Tales from Wasilla: Senator David Wilson’s Boundary Issues

Sen. David Wilson, R-Wasilla, photographed in January. (Marc Lester / Alaska Dispatch News)

Sen. David Wilson, R-Wasilla, photographed in January. (Marc Lester / Alaska Dispatch News)

Senator David Wilson (R, Not Lynn Gattis) is the newly elected state senator for Mat-Su. A former Wasilla City Council member, Senator Wilson has boundary issues. Specifically, he can’t seem to separate his employment relationship from his duties a a state senator. As such, he provides a nice case study for WC.

As a Wasilla City Council member, and while he was working for for nonprofit Alaska Family Services as director of a domestic violence and sexual assault program, in December 2015 then-councilman Wilson sponsored an ordinance to appropriate $150,000 to Alaska Family Services for its work with a sexual assault response team. In the debate on the ordinance he had introduced, which would directly benefit his employer, Wilson attempted to step down from his seat on the city council and into the audience to testify on behalf of his ordinance. The Wasilla Mayor and the rest of the city council stopped the nonsense, but not without argument from Wilson, who didn’t see any reason why he couldn’t testify in support of a bill he had introduced, that would benefit his employer. Conflict of interest rules are about boundaries; Wilson seemed to be incapable seeing those boundaries.

Then there was the October 2016 meeting of the Council on Domestic Violence and Sexual Assault, the CDVSA. The minutes show freshly-elected Senator Wilson1 launching a threatening screed against the CDVSA because, apparently, he thought Alaska Family Services,still his employer, wasn’t being treated fairly. A state senator elect, quite a powerful person, berating a state agency, for failure to fund his employer. Note, again, Senator Wilson’s complete obliviousness to the inherent conflict of interest, to impropriety of his conduct.

Most recently, Senator Wilson introduced Senate Bill 90, which would eliminate $1.5 million in cash grants to Anchorage, Fairbanks and Mat-Su nonprofits to provide “essential human services.” In the Mat-Su, those grants, distributed by the Mat-Su Borough, have paid for a case manager at a youth homeless shelter, home-delivered meals for seniors and free legal help for families with children at risk of abuse or neglect. Mat-Su awarded the grants on a competitive basis; Alaska Family Services was an applicant but didn’t get a grant. Let’s be clear about this: Senator Wilson wants to axe state funding that keeps people alive and safe across the state because his recent employer, Alaska Family Services,2 didn’t get a grant. Sure, Senator Wilson claims he’s acting out of fiscal prudence, but his bill involves a miniscule amount of $1.5 million in the context of the state’s budget. His excuse doesn’t pass the Red Face Test. Once again, Senator Wilson doesn’t see boundaries.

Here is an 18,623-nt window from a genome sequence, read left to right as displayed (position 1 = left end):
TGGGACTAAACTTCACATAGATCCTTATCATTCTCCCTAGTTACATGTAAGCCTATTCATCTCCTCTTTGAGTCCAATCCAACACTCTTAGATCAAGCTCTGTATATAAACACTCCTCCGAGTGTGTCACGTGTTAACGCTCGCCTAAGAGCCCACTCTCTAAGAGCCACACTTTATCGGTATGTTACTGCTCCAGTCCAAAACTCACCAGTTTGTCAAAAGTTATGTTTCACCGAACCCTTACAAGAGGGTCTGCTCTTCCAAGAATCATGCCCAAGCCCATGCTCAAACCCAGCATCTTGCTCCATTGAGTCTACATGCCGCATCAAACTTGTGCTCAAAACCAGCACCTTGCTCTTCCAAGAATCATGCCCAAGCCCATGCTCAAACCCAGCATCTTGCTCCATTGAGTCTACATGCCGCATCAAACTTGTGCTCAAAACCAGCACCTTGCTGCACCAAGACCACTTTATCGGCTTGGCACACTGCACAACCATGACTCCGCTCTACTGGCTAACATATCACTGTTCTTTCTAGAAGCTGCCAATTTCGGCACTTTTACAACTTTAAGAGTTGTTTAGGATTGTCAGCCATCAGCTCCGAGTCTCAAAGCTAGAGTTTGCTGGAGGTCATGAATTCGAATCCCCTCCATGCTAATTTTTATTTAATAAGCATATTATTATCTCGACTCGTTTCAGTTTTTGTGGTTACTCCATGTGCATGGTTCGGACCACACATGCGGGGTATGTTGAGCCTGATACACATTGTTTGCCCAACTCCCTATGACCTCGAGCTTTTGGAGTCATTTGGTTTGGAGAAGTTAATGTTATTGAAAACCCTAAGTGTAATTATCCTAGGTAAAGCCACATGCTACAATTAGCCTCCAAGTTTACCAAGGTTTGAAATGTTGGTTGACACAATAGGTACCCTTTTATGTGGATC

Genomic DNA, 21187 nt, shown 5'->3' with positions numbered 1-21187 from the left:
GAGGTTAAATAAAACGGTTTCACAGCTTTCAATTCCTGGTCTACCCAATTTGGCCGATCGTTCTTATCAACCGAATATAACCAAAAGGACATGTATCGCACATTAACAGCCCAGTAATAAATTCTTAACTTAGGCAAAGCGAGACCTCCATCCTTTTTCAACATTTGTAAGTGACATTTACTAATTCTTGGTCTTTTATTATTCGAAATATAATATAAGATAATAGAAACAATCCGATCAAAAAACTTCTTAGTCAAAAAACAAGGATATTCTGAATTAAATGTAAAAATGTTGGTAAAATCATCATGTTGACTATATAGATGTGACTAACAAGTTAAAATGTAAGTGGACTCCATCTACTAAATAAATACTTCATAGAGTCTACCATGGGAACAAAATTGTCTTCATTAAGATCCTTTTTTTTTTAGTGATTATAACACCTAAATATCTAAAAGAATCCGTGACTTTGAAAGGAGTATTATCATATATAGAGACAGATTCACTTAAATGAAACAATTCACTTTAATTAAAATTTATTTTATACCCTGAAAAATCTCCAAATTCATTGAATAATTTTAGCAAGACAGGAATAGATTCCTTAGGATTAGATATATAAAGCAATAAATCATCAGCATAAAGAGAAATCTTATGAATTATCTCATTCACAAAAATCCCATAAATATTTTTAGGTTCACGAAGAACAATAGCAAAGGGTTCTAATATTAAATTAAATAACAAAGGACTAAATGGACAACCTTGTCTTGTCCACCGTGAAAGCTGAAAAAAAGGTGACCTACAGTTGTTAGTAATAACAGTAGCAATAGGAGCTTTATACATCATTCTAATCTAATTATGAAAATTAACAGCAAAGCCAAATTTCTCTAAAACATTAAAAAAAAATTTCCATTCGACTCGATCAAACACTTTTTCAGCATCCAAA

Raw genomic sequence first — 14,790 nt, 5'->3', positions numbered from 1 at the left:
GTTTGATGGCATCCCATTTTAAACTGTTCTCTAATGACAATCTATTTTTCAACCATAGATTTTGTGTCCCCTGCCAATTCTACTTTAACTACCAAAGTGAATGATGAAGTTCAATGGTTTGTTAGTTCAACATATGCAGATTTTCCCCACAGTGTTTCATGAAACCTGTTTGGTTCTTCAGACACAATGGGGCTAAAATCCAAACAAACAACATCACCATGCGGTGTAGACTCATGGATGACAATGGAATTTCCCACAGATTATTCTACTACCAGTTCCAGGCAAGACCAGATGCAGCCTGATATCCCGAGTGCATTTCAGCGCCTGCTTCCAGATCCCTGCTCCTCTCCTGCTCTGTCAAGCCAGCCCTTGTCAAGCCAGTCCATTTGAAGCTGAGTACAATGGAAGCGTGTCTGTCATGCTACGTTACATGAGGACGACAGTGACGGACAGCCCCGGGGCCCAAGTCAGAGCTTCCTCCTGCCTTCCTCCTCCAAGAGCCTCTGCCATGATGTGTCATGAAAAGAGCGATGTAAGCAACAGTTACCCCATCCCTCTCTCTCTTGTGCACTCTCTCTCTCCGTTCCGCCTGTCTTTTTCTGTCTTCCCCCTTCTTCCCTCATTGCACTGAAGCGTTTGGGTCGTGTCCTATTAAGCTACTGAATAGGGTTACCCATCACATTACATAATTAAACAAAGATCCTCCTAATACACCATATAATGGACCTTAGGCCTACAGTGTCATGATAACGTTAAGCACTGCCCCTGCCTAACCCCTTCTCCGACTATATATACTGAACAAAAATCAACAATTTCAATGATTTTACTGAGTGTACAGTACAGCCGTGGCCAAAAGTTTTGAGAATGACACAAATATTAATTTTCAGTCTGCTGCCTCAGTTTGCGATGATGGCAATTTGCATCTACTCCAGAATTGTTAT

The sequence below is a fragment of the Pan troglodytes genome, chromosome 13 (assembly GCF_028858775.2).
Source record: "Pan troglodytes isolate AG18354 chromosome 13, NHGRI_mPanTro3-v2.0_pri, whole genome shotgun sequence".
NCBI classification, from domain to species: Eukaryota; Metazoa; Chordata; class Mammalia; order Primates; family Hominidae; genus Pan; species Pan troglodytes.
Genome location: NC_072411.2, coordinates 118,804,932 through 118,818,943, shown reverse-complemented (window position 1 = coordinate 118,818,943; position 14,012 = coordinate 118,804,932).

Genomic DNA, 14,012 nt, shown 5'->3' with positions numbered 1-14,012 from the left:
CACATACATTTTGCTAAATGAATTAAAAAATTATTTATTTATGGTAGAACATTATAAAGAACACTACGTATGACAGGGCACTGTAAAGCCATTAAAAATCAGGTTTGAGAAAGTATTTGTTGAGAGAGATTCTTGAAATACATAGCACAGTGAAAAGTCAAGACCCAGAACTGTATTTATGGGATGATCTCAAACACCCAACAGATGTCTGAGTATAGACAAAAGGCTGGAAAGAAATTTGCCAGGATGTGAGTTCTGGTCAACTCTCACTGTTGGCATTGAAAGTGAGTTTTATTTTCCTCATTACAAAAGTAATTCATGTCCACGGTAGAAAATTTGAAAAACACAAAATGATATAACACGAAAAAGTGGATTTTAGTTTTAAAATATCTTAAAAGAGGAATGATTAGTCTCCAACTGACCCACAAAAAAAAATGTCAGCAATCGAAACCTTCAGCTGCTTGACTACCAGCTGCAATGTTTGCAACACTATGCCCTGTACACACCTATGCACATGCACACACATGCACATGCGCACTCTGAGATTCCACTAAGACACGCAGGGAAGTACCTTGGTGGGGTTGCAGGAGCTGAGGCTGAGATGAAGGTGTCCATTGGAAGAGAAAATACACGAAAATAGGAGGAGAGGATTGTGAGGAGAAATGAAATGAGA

It’s a disturbing pattern. In fact, it’s a Gattis problem. Wasilla has traded a representative who pursued her own interests, not her constituents’, for a state senator who pursues his own interests, not his constituents. In the state primary, Mat-Su voters had to choose between Gattis and Wilson in the only election contest that mattered. It was a classic Hobson’s Choice, a false illusion of choice. It also demonstrates the failure of the Alaska Republican party.

Senator Wilson needs to learn boundaries. He needs training in recognizing and addressing conflicts of interest. Or he’s going to join another tradition of Alaska legislators and end up explaining to a jury of his peers why he isn’t guilty as charged.



  1. Senator Wilson won the Republican primary, defeating Rep. Lynn Gattis. In Wasilla, the general election in November was a foregone conclusion for a Republican in Wasilla. Senator Wilson ran unopposed. 
  2.  Alaska Family Services rates only a very modest Bronze from Guidestar, the charity-rating agency. Much of the downcheck results from Alaska Family Services failure to disclose key information. Feel free to draw your own conclusions.